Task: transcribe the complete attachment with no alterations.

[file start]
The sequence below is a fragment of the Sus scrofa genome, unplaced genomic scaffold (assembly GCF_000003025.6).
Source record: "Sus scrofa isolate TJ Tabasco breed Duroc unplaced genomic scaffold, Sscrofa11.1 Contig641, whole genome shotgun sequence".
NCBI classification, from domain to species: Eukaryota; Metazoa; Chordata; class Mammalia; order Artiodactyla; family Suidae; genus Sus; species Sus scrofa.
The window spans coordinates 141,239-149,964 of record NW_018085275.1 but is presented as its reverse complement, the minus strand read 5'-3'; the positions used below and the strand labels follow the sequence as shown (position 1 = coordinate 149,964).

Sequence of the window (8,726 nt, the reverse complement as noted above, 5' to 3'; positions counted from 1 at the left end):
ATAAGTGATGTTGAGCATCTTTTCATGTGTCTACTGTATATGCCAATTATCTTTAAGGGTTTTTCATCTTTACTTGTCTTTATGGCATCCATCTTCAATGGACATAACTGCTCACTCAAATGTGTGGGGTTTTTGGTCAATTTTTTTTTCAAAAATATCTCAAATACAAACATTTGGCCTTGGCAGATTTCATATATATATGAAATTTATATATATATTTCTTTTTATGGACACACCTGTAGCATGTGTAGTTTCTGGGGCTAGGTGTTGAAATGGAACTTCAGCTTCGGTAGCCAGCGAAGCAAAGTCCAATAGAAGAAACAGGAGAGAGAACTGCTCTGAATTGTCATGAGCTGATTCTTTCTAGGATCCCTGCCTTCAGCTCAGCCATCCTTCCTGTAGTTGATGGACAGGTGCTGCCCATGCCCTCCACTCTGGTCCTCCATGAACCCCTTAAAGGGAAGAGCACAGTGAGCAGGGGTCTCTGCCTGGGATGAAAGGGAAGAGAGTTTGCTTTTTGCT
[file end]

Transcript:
The sequence below is a fragment of the Sus scrofa genome, unplaced genomic scaffold (assembly GCF_000003025.6).
Source record: "Sus scrofa isolate TJ Tabasco breed Duroc unplaced genomic scaffold, Sscrofa11.1 Contig641, whole genome shotgun sequence".
NCBI classification, from domain to species: Eukaryota; Metazoa; Chordata; class Mammalia; order Artiodactyla; family Suidae; genus Sus; species Sus scrofa.
The window spans coordinates 141,239-149,964 of record NW_018085275.1 but is presented as its reverse complement, the minus strand read 5'-3'; the positions used below and the strand labels follow the sequence as shown (position 1 = coordinate 149,964).

Sequence of the window (8,726 nt, the reverse complement as noted above, 5' to 3'; positions counted from 1 at the left end):
ATAAGTGATGTTGAGCATCTTTTCATGTGTCTACTGTATATGCCAATTATCTTTAAGGGTTTTTCATCTTTACTTGTCTTTATGGCATCCATCTTCAATGGACATAACTGCTCACTCAAATGTGTGGGGTTTTTGGTCAATTTTTTTTTCAAAAATATCTCAAATACAAACATTTGGCCTTGGCAGATTTCATATATATATGAAATTTATATATATATTTCTTTTTATGGACACACCTGTAGCATGTGTAGTTTCTGGGGCTAGGTGTTGAAATGGAACTTCAGCTTCGGTAGCCAGCGAAGCAAAGTCCAATAGAAGAAACAGGAGAGAGAACTGCTCTGAATTGTCATGAGCTGATTCTTTCTAGGATCCCTGCCTTCAGCTCAGCCATCCTTCCTGTAGTTGATGGACAGGTGCTGCCCATGCCCTCCACTCTGGTCCTCCATGAACCCCTTAAAGGGAAGAGCACAGTGAGCAGGGGTCTCTGCCTGGGATGAAAGGGAAGAGAGTTTGCTTTTTGCT